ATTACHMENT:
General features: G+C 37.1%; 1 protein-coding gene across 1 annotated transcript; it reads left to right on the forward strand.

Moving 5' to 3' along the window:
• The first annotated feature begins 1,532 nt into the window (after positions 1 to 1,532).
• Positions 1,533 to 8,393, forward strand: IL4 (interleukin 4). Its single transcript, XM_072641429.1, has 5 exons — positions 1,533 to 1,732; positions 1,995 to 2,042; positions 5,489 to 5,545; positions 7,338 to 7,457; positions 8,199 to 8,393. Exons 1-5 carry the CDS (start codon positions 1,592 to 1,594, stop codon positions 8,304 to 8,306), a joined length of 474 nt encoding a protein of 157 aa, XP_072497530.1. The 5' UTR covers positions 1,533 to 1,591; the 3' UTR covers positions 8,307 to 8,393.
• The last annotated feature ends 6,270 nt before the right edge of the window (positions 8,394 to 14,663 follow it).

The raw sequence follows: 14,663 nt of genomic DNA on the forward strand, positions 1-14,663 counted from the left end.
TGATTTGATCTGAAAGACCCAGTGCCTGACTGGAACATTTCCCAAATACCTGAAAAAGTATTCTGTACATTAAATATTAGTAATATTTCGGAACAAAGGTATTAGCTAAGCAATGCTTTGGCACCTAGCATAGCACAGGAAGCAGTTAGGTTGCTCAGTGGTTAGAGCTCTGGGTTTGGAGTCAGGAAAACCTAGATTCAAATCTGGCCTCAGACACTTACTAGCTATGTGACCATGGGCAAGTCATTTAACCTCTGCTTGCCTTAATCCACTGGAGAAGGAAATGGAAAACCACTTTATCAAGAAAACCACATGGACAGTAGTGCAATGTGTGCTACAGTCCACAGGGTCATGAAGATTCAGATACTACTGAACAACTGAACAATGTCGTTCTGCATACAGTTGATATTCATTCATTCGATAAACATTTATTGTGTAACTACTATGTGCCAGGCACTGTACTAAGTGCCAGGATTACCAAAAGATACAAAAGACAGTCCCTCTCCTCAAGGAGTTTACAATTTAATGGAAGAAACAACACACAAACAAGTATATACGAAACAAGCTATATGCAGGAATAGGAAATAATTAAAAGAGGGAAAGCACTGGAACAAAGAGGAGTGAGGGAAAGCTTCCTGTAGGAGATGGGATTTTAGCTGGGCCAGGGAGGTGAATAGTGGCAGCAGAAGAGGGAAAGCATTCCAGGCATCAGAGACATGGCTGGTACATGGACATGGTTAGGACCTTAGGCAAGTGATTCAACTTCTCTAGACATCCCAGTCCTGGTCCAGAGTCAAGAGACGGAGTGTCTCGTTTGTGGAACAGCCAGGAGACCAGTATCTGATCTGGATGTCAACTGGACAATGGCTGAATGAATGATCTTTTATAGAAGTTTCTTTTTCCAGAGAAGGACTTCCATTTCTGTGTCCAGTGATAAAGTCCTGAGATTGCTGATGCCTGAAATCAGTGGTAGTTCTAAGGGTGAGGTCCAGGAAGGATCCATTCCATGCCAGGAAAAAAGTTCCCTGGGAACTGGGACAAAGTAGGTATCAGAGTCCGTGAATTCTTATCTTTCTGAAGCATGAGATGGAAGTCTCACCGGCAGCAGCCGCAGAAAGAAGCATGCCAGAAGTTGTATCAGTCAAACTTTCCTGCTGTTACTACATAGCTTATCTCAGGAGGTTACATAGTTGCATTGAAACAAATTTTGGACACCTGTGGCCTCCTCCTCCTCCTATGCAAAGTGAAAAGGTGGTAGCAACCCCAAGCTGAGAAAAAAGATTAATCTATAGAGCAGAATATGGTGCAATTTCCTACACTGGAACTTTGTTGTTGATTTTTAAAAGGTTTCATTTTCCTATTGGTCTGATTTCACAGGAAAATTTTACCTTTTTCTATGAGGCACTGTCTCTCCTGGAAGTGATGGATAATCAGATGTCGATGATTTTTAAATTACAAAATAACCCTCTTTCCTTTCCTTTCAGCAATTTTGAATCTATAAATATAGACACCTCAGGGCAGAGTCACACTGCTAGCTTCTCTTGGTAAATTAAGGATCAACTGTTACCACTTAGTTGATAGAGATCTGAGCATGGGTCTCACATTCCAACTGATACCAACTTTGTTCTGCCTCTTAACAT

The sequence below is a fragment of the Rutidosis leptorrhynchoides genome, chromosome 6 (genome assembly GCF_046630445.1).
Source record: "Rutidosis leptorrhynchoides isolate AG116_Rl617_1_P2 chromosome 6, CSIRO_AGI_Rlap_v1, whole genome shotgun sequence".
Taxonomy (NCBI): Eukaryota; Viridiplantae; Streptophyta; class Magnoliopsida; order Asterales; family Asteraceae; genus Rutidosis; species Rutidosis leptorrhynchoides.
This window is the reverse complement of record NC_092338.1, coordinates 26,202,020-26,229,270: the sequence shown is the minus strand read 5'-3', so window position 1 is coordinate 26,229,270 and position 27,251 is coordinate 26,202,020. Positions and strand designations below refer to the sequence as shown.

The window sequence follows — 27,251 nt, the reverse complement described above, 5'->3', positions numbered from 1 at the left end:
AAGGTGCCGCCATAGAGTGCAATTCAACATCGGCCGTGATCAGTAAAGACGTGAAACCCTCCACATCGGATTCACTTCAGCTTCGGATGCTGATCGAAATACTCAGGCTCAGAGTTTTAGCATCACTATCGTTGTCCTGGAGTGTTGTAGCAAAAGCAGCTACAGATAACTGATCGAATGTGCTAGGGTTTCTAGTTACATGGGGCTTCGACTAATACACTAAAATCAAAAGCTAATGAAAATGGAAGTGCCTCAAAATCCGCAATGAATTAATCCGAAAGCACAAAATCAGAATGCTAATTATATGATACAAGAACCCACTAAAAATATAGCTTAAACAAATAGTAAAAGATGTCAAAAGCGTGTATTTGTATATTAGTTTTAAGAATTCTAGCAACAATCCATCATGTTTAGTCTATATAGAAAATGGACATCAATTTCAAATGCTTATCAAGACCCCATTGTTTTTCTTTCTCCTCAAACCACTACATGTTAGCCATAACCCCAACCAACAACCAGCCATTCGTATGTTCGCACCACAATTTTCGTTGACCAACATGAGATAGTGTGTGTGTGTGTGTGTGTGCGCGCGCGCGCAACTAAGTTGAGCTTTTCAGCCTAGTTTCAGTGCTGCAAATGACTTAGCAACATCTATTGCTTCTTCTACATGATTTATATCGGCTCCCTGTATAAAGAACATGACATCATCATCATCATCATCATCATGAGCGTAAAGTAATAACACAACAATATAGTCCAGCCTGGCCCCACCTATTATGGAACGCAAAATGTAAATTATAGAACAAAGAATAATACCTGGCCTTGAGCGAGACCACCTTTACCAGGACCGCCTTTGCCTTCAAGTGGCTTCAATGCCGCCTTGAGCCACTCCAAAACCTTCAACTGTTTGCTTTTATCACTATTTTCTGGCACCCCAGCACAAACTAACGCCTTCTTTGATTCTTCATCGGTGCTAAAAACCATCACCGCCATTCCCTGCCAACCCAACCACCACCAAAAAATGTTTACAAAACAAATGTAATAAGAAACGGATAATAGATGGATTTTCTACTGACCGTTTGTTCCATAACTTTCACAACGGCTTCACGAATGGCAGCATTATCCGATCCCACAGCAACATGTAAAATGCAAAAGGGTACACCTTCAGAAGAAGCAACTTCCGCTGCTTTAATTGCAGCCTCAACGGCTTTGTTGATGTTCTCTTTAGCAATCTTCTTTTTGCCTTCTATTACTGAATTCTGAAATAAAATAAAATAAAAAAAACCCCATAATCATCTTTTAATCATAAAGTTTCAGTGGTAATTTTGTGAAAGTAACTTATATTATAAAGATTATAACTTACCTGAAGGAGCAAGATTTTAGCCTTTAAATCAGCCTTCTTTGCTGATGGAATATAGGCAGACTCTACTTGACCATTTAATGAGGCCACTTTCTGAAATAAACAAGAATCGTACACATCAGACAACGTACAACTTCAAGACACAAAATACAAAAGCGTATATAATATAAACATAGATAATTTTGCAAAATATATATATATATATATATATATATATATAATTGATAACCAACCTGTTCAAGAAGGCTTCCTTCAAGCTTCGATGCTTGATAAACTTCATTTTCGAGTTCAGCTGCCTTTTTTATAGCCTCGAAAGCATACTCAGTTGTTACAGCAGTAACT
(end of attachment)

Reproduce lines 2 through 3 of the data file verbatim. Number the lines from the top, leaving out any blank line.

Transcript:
Moving 5' to 3' along the window:
• The first annotated feature begins 1,532 nt into the window (after positions 1 to 1,532).